“On the Internet, nobody knows you’re a dog,” one canine tells another in one of The New Yorker’s most famous cartoons. That was 1993. Today, the saying could be: “On the internet, nobody knows you’re a bot” — except for those exceptional users who are news-literate and savvy to the ways of bots. (But watch out. Bots can be sneaky.)

Not all bots are awful. They are programs that carry out automatic tasks: the worker bees of the internet, as a piece in The Atlantic put it. Some refresh your Facebook feed. When you visit an online merchant and a tiny figure pops up in the corner of your screen (hi there, chatbot!) asking how he or she … uh, it … can help, that’s a bot.

But beware of bots gone bad. In 2018, those gremlins made up some 20% of web traffic, according to a report by Distil Networks, a cybersecurity company. “Bad bots” are used to publish and spread misinformation. A 2018 study by researchers at the University of Southern California referred to the scourge as “social hacking,” as bots spread “negative content aimed at polarizing highly influential human users to exacerbate social conflict.”

Data for Democracy (“a worldwide community of passionate volunteers working together to promote trust and understanding in data and technology”) presents pointers for how to know what’s a bot, so you can avoid being socially hacked. Among traits to look out for are accounts that:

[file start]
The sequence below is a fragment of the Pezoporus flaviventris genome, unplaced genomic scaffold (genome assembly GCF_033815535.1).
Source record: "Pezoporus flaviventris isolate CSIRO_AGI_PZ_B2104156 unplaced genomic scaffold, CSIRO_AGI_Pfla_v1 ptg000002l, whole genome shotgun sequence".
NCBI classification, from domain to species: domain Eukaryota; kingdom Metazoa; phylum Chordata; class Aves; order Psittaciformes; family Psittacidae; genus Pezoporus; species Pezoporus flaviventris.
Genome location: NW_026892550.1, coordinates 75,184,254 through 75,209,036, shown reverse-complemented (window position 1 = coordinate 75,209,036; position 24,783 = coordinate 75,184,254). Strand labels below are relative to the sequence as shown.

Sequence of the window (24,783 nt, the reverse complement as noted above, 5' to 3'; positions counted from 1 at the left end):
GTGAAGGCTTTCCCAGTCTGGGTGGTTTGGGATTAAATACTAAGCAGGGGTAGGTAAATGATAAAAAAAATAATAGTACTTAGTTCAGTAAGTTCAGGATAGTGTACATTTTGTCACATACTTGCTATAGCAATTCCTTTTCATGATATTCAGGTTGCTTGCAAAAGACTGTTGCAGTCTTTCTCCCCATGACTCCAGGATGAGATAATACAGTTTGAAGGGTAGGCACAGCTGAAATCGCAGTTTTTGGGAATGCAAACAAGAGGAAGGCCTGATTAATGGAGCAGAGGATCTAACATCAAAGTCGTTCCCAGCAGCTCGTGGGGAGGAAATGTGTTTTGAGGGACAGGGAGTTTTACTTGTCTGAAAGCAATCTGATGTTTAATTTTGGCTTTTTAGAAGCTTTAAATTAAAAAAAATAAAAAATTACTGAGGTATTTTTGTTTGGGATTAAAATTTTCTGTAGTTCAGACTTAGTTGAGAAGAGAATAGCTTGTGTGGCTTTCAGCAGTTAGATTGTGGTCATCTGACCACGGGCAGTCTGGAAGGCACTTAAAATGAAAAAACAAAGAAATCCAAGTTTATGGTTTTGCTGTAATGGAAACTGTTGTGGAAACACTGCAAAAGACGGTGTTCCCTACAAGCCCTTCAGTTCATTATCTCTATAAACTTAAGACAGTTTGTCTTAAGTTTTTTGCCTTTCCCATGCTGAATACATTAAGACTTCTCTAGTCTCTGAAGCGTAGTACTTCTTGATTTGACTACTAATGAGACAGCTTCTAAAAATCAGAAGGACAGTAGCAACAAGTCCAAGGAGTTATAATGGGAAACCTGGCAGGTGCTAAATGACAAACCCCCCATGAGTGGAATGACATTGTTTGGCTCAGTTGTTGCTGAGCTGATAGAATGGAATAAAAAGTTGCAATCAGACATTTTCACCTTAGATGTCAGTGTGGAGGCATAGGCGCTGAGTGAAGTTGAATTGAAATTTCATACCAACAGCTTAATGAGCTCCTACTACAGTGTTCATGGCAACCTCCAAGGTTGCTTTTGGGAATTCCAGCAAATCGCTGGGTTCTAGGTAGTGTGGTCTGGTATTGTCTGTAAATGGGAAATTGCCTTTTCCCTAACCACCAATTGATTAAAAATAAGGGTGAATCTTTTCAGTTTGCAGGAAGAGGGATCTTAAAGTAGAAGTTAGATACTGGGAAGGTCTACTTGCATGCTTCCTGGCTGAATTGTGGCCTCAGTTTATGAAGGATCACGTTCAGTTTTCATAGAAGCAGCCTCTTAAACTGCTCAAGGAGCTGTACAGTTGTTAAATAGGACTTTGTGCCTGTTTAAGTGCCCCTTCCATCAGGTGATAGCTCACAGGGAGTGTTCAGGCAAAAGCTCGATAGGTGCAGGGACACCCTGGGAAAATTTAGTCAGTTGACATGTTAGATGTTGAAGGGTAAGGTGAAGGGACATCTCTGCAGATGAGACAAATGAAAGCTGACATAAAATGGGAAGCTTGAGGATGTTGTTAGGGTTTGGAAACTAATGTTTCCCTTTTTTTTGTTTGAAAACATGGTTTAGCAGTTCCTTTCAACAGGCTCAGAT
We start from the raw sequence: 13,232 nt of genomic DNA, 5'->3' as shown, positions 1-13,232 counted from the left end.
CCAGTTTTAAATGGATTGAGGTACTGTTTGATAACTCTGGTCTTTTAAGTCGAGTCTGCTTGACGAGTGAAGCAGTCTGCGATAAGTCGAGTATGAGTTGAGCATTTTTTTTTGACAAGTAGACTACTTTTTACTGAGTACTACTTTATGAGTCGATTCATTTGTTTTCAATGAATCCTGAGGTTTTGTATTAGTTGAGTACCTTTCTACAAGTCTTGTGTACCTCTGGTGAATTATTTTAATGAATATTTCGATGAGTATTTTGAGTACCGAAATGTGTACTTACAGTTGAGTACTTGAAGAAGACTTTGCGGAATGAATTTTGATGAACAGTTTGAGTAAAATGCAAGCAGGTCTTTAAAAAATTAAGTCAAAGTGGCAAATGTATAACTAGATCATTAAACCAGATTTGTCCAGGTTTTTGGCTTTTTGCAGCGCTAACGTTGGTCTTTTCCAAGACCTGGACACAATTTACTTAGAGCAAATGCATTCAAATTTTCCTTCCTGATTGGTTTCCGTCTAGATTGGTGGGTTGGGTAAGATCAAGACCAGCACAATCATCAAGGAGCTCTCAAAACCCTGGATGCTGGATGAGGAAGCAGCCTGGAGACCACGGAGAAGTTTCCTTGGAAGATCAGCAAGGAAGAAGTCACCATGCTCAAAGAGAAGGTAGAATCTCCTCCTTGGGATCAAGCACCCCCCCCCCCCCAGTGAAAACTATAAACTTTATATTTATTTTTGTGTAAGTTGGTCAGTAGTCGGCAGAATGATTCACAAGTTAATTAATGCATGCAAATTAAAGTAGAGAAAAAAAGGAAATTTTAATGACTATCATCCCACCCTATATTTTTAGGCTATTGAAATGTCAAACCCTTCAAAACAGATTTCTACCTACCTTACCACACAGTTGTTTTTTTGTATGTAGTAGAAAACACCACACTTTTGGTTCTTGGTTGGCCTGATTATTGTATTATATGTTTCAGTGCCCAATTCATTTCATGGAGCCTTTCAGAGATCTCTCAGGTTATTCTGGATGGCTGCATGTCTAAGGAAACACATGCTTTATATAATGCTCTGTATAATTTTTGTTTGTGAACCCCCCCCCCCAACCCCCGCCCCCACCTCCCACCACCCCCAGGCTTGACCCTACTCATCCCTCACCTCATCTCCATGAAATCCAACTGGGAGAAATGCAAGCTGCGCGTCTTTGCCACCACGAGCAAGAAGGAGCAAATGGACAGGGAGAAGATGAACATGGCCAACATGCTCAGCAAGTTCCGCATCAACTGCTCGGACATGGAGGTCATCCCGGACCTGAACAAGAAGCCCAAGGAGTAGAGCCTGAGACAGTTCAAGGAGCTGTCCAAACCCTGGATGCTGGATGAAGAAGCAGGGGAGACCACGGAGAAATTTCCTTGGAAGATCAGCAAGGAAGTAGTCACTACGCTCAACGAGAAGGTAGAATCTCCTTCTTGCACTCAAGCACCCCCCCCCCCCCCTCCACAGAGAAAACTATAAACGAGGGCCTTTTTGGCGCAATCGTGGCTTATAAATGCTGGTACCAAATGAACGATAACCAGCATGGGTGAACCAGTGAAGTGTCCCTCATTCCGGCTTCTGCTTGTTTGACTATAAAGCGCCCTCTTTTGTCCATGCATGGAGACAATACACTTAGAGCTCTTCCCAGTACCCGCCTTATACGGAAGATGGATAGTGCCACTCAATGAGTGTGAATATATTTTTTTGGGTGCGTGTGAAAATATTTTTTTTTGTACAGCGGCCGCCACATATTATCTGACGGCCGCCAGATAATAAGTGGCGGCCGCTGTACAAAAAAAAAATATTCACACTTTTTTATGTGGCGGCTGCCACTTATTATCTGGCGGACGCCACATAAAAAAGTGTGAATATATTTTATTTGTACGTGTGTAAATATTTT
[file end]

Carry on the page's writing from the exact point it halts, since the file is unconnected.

• Post at all hours of the day and night. “Continual round-the-clock activity is a sure-fire sign of somemeasure of automation.”
  • Retweet a lot. “Accounts that are exclusively retweets (or pretty close) aren’t always bots, but if they exhibit some of the other traits here, there’s a good chance they are.”
  • Use identical language as others. Coordinated content is the sign of a campaign to sow disinformation.

If it posts constantly like a bot, retweets like a bot and uses language like a bot … it probably is a bot. Don’t be caught by it, and don’t spread its messages to others!